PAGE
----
Durba: She becomes visibly pregnant and her family kicks her out, her in-laws; she goes to her own family and they refused to take her in, and then she dies alone. And the coroner describes her as the kind of pitiable condition of Indian womanhood, that this is what happens to widows because no one cares about widows and this is why we, as colonial officials, should be here to kind of civilize these people from the way they treat their widows. But we get this kind of fragments of a life: she had a sister; she had aspirations; she imagined possibilities for herself. She tried to get an abortion so that she did not have a child out of wedlock. And yet all of those are foreclosed because she eventually dies, and so that story I think poses a lot of ethical problems for a scholar. It is, first of all, deeply affecting. It is hard to read. You sit in an archive, and it is dusty, and you are alone and you are sitting there, and you are reading these cases, and the cases are coming to you in a medical textbook or an autopsy report. They are not supposed to affect you emotionally but ultimately, what happens is that you do get affected emotionally because you are bearing witness to a young girl who died, and no one helped her.

Durba: And what I try to do in the book is try to think affectively, with emotion about those circumstances. And such that the dismemberment that is part of her autopsy, the dismemberment that is part of her archiving, the movement of those materials from India to other places in the world, that for a moment we can take a breath to imagine the circumstance of her life, but also think about how limited it is and how sad it is that her life entered an archive, and it was only told to us because she died. Why was not it that we learned about this girl’s life in life? Why is it that we only learn about her in death? So that’s the dismemberment side of it.

Durba: And then I think there is the side which is the last part of the question which is about what does it mean to be a female researcher? This is a hard question. I am an American and so when I would do research in India, of course, no matter how many braids I would wear, and of course, I was always in salwar kameez or a sari, especially in Calcutta, and no matter how much I tried to pass, there is something about my accent and my Bengali and my way of being that people always knew I was not from there. So I stood out and, for example, when I would go to libraries, certainly, the library where I found the case of Kali, I was always asked, “Why would a nice girl like you want to study a subject as abhorrent, as kind of dirty as this subject? Why are you interested in this? Such a strange thing.” And that came up again and again. In one of the archives, I remember, it was monsoon season in Calcutta where it gets incredibly wet. There are inches of rain that sit on the ground, especially in the old part of Calcutta, and I wore capri pants to the archive, in part to make sure that the bottom of my pants did not get wet, and the archivist kicked me out because she could see my ankles. I was not even wearing a sleeveless shirt, which is another thing. And that so that is one.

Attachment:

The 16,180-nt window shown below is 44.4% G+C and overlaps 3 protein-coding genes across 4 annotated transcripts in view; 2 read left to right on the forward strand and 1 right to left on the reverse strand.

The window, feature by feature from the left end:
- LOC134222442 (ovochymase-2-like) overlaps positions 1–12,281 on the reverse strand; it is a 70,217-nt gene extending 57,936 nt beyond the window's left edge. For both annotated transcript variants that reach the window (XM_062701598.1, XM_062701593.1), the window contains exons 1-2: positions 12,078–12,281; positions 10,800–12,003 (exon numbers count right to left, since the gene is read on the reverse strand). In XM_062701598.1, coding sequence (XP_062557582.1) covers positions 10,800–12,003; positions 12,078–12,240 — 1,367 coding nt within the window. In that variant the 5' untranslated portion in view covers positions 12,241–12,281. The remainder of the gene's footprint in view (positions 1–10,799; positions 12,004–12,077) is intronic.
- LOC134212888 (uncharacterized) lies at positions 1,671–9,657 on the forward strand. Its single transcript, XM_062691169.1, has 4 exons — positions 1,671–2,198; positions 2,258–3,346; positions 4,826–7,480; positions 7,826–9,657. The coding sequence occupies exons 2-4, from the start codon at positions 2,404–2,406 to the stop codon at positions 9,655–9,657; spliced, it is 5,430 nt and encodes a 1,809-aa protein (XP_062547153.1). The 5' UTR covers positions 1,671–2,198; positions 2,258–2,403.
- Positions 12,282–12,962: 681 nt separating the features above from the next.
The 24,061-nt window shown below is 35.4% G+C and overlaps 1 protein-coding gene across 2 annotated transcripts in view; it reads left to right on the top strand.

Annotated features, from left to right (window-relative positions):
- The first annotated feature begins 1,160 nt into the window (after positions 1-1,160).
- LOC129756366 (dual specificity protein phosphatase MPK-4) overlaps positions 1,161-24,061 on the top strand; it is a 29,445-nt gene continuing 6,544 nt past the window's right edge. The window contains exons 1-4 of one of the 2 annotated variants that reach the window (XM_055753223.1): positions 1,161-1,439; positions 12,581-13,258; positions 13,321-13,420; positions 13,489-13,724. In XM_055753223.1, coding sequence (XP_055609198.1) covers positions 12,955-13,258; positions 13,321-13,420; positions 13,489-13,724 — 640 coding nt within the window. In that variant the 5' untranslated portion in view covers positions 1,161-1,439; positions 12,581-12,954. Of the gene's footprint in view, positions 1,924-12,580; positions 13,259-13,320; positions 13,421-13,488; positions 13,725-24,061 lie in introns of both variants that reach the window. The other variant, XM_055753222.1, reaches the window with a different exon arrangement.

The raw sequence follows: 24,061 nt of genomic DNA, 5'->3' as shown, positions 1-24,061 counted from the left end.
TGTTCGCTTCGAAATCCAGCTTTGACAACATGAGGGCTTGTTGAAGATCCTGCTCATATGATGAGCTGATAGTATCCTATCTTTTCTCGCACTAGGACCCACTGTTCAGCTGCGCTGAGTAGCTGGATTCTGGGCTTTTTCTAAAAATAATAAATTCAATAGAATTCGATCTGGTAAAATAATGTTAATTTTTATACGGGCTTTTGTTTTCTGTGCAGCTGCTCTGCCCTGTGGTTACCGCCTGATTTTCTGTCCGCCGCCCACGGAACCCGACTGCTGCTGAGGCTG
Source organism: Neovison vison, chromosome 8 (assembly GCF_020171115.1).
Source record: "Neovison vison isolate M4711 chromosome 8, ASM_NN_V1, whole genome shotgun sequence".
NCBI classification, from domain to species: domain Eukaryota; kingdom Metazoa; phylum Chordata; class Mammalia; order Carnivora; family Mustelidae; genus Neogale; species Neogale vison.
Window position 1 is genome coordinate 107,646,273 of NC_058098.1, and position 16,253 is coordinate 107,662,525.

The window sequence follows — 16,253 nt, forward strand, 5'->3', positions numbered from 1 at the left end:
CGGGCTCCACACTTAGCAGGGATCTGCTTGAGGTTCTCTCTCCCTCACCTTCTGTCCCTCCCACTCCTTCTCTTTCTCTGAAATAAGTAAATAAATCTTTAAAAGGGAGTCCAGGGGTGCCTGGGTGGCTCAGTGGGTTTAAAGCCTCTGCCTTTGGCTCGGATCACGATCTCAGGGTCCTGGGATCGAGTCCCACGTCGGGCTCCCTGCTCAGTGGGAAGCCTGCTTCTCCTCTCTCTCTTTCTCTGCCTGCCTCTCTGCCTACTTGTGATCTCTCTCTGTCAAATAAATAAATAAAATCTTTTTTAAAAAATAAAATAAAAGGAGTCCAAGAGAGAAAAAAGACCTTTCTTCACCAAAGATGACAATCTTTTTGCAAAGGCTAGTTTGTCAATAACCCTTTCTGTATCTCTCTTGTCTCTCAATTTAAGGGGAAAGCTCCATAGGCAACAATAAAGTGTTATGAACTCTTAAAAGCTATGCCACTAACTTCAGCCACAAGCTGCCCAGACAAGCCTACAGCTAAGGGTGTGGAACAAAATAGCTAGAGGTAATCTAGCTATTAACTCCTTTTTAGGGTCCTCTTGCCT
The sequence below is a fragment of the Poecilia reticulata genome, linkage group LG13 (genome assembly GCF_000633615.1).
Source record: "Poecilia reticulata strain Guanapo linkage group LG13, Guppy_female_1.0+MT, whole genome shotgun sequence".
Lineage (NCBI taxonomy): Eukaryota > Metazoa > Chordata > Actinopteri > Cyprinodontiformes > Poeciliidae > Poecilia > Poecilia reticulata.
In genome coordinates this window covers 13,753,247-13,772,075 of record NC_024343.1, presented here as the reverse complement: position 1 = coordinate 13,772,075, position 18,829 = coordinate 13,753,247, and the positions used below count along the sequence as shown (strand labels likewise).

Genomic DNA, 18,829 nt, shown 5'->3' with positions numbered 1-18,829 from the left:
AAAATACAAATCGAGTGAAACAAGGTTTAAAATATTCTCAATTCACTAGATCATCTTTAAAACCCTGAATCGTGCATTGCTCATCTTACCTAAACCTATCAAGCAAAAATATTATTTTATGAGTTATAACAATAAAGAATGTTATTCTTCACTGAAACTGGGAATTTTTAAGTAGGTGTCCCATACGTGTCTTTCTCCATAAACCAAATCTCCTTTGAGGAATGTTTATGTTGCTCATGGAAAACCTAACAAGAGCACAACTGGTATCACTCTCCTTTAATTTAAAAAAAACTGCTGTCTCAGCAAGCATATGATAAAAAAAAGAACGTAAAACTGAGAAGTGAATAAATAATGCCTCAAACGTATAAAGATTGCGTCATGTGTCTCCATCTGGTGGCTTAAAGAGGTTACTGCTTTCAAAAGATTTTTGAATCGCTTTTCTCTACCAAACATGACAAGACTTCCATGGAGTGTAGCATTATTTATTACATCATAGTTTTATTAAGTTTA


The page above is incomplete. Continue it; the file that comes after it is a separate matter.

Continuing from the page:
Durba: And then, of course, you have the other, which is the more dangerous kind. I can name doing research in the city of Delhi. I was a poor Ph.D. student. I mostly took public transportation when I was doing these two years of research. And in Delhi, when you take an auto rickshaw, you say you want to go from point A to point B, and you are kind of at the will of the Rickshaw driver. And I remember once, I was going to an archive, it had gotten dark, I was coming back, and the rickshaw driver pulled over in a place that I did not know, and I ran. I can name other circumstances, the kind of circumstances that every woman I know who has conducted research in many parts of the world, not only in India, certainly even here in the United States, where someone grabs your breasts, where someone makes a remark, where people are staring at you in a way that you know, you are in danger. That is an everyday experience of doing research, and I think about that every time I think about I pick up a book written by a woman the immense amount of personal endurance that it requires to do the research. Let alone the kind of scholarly work, and the intellectual work, and the research. You have to comport yourself. You have to think about how to protect yourself. I wore a backpack all through my research for the years that I did research in India, in part because in certain spaces I could turn the backpack on the front of my body so that no one would grab my breasts, and that that should not be the circumstance in which you research but that is the reality of what it is.